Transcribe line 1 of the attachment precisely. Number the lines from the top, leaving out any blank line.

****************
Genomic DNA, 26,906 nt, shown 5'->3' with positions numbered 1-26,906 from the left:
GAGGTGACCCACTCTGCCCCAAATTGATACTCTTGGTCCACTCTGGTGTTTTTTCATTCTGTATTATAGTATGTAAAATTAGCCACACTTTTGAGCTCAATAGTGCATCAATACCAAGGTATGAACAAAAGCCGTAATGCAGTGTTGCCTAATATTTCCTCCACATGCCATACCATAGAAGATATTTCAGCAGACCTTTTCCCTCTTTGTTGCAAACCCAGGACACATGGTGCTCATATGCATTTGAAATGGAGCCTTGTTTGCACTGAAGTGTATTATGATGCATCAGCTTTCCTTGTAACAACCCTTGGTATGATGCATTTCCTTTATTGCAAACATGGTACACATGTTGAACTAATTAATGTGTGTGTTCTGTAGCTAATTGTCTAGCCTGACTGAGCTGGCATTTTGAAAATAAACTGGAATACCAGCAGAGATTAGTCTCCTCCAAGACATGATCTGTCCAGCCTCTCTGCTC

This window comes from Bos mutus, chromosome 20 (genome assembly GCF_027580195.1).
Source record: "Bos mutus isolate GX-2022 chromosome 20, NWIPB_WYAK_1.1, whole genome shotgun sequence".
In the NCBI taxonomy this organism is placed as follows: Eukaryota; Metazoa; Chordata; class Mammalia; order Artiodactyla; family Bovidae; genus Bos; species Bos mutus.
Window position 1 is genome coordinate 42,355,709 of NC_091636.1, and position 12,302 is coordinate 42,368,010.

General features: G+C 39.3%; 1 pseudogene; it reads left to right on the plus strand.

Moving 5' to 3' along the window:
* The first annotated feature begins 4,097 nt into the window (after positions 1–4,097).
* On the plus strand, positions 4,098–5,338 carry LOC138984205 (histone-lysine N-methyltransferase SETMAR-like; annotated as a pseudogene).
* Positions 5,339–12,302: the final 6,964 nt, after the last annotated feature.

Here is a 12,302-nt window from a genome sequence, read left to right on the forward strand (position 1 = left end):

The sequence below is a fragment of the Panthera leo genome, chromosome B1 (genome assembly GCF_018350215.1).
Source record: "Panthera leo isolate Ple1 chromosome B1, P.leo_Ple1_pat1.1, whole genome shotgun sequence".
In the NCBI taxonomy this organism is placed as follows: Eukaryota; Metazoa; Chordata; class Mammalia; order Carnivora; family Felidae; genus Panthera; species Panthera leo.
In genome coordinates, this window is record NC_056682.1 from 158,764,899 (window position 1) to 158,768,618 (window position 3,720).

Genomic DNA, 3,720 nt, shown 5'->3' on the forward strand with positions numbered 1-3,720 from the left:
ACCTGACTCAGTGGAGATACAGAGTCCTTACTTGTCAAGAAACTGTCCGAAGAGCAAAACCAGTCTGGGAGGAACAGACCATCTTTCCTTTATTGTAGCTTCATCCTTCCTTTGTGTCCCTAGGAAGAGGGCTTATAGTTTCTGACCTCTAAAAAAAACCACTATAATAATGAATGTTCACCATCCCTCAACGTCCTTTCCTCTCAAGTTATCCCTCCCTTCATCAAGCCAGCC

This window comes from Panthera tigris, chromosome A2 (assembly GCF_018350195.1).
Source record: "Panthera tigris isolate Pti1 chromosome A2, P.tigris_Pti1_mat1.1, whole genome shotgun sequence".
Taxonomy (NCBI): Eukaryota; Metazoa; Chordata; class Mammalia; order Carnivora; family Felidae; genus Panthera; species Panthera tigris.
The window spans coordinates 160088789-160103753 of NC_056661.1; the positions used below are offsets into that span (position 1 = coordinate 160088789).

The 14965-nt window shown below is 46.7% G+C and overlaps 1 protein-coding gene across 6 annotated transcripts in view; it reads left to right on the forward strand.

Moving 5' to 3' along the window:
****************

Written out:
Genomic DNA, 26,906 nt, shown 5'->3' with positions numbered 1-26,906 from the left: